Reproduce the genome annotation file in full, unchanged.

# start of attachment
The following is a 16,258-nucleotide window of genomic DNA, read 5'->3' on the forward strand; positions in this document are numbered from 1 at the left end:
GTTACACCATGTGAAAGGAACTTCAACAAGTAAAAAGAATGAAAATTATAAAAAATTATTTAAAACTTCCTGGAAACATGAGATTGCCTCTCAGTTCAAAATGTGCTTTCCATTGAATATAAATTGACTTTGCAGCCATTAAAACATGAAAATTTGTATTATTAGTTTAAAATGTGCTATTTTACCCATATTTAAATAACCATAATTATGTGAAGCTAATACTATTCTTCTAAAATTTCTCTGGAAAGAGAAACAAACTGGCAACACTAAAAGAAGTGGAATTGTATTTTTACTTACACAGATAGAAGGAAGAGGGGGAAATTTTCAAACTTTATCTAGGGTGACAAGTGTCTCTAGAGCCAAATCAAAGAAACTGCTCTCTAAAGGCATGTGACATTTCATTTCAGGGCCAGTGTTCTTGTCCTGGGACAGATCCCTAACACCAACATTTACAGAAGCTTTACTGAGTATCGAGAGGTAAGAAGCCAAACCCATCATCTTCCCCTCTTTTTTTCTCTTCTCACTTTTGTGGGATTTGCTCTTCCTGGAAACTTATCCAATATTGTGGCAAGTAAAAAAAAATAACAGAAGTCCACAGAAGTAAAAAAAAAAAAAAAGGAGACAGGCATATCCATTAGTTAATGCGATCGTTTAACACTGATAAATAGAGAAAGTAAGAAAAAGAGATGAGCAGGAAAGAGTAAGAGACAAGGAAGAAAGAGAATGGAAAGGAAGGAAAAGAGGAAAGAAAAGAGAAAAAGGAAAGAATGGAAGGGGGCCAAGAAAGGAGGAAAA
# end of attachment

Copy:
The following is a 16,258-nucleotide window of genomic DNA, read 5'->3' on the forward strand; positions in this document are numbered from 1 at the left end:
GTTACACCATGTGAAAGGAACTTCAACAAGTAAAAAGAATGAAAATTATAAAAAATTATTTAAAACTTCCTGGAAACATGAGATTGCCTCTCAGTTCAAAATGTGCTTTCCATTGAATATAAATTGACTTTGCAGCCATTAAAACATGAAAATTTGTATTATTAGTTTAAAATGTGCTATTTTACCCATATTTAAATAACCATAATTATGTGAAGCTAATACTATTCTTCTAAAATTTCTCTGGAAAGAGAAACAAACTGGCAACACTAAAAGAAGTGGAATTGTATTTTTACTTACACAGATAGAAGGAAGAGGGGGAAATTTTCAAACTTTATCTAGGGTGACAAGTGTCTCTAGAGCCAAATCAAAGAAACTGCTCTCTAAAGGCATGTGACATTTCATTTCAGGGCCAGTGTTCTTGTCCTGGGACAGATCCCTAACACCAACATTTACAGAAGCTTTACTGAGTATCGAGAGGTAAGAAGCCAAACCCATCATCTTCCCCTCTTTTTTTCTCTTCTCACTTTTGTGGGATTTGCTCTTCCTGGAAACTTATCCAATATTGTGGCAAGTAAAAAAAAATAACAGAAGTCCACAGAAGTAAAAAAAAAAAAAAAGGAGACAGGCATATCCATTAGTTAATGCGATCGTTTAACACTGATAAATAGAGAAAGTAAGAAAAAGAGATGAGCAGGAAAGAGTAAGAGACAAGGAAGAAAGAGAATGGAAAGGAAGGAAAAGAGGAAAGAAAAGAGAAAAAGGAAAGAATGGAAGGGGGCCAAGAAAGGAGGAAAA